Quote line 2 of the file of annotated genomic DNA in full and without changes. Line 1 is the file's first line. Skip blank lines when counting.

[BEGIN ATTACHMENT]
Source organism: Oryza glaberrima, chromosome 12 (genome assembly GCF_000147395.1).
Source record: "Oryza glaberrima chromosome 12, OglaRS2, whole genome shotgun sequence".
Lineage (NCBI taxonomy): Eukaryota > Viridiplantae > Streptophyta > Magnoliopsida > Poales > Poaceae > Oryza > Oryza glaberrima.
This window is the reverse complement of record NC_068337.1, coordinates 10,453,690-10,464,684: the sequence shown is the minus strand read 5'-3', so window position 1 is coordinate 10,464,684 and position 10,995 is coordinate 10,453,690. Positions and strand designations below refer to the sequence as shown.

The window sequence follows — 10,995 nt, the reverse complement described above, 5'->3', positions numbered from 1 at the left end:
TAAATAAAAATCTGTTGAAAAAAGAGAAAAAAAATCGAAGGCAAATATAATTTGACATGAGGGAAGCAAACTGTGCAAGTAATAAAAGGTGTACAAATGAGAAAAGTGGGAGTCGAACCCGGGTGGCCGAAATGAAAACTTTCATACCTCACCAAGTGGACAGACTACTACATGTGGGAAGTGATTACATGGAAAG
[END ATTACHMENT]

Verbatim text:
Source record: "Oryza glaberrima chromosome 12, OglaRS2, whole genome shotgun sequence".